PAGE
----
WaterAid is a non-governmental organization dedicated to bringing “clean water, decent toilets and good hygiene” to those living in poverty around the world. Established in 1981 in the United Kingdom, the organization now works in 28 countries, including Ghana. WaterAid Ghana plays an especially important role in Ghana as more than 5.5 million Ghanaians currently lack access to clean water. As COVID-19 continues to leave its mark throughout the world, access to water is more important than ever. WaterAid helps improve hygiene during the pandemic in several major ways.
Play for Health
WaterAid Ghana has partnered with the popular Ghana soccer team, Accra Great Olympics, in a project called Play for Health. Play for Health hopes to use soccer to encourage improved hygiene practices and adherence to COVID-19 prevention measures during the pandemic. The educational initiative will focus on communities in the coastal regions of Accra and Tema.
The first official event of the project occurred on April 18, 2021. A team of WaterAid volunteers and Accra Great Olympics soccer players assembled to distribute face masks and hand sanitizer to community members. This included police officers and taxi drivers. Team members also went door-to-door to relay information on COVID-19 protocols.
Educating Women on Menstrual Hygiene
WaterAid Ghana has also partnered with the Akuapem Community Development Programme (ACDEP) to educate women about menstrual hygiene. The campaign was held in Adawso, Ghana, on June 17, 2021. The target audience included women working in the market and other young women. Due to menstrual stigma, menstrual health is often a taboo subject in nations such as Ghana.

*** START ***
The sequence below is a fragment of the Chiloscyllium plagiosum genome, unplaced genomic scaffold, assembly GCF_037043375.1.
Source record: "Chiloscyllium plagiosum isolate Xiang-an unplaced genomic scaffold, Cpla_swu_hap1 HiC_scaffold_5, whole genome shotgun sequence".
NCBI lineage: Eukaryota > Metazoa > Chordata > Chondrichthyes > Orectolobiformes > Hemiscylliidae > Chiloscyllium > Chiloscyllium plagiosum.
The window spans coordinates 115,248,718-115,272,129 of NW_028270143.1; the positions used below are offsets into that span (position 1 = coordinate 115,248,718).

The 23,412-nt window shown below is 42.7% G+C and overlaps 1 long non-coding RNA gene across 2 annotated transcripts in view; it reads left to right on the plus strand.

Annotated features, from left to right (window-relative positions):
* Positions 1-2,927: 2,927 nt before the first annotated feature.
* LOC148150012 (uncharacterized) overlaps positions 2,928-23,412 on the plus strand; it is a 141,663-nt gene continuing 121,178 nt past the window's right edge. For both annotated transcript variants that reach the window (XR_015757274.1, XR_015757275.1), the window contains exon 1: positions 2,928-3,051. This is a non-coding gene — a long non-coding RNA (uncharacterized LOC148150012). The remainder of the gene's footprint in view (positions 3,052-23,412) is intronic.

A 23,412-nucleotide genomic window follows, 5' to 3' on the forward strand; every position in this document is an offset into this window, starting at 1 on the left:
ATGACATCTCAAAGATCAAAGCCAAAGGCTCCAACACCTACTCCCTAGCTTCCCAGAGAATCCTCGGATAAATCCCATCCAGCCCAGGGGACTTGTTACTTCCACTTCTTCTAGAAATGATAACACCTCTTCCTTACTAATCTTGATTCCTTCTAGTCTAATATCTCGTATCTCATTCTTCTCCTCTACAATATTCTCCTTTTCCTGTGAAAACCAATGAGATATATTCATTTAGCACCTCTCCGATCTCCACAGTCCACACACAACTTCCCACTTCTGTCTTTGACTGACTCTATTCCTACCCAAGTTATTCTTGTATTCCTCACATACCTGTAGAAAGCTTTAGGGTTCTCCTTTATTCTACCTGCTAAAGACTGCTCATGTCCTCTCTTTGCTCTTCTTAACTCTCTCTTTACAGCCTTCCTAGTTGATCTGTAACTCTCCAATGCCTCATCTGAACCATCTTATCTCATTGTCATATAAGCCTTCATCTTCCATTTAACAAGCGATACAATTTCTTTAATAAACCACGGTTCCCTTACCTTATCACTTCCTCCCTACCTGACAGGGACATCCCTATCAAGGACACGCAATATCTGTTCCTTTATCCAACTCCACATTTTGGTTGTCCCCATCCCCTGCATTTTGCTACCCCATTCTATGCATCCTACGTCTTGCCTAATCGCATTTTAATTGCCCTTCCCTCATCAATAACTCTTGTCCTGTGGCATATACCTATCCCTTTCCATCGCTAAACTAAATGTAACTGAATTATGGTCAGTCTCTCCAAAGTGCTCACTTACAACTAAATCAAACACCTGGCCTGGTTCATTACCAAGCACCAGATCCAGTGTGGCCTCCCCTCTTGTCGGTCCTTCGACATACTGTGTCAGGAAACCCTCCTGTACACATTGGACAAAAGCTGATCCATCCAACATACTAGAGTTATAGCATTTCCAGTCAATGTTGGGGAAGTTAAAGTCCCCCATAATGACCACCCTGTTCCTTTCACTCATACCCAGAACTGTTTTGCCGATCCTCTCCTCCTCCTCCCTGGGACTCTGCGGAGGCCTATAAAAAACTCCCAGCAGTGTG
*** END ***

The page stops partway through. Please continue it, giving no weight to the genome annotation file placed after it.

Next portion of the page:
Because menstruation is not a subject of discussion, many girls and women lack the necessary menstrual education needed to properly and safely manage their menstruation. By hosting this educational campaign, WaterAid Ghana and ACDEP, along with many female speakers, were able to encourage improved menstrual hygiene in the community.
WaterAid Ghana has also supported adequate water, sanitation and hygiene (WASH) stations in public spaces throughout Ghana where infrastructure is often lacking. According to WaterAid, “Clean water, decent sanitation and good hygiene services are fundamental to economic development.” WaterAid reports that handwashing with soap is a critical way to prevent the spread of COVID-19, yet almost 60% of Ghanaians “are unable to practice hand hygiene at all critical times.” WaterAid asserts that “Handwashing with soap affects not just health and nutrition, but also education, economics and equity.”
Prior to the pandemic, hygiene and sanitation were not the most significant priorities. However, turning a blind eye to these issues is no longer possible in the face of the current global health crisis. The longer the pandemic continues, the more damage is done to Ghana’s markets. The inability to properly contain the virus leaves Ghana’s markets in a constant vulnerable position of potentially shutting down.
In June 2021, WaterAid Ghana worked to improve access to two WASH facilities in two districts of the Upper East Region of Ghana. These facilities are located in rural areas where community members typically struggle to maintain proper hygiene routines. Later in June 2021, WaterAid Ghana also helped open another WASH facility in Bawku West, further improving access to hygiene facilities in the country.
WaterAid Ghana’s work has made a tremendous impact in the region, but in terms of overall access to water and WASH facilities, there is still room for progress. The organization calls upon people around the world to advocate for the right to clean water in Ghana, especially during the trying times of the COVID-19 pandemic.
– Jessica Li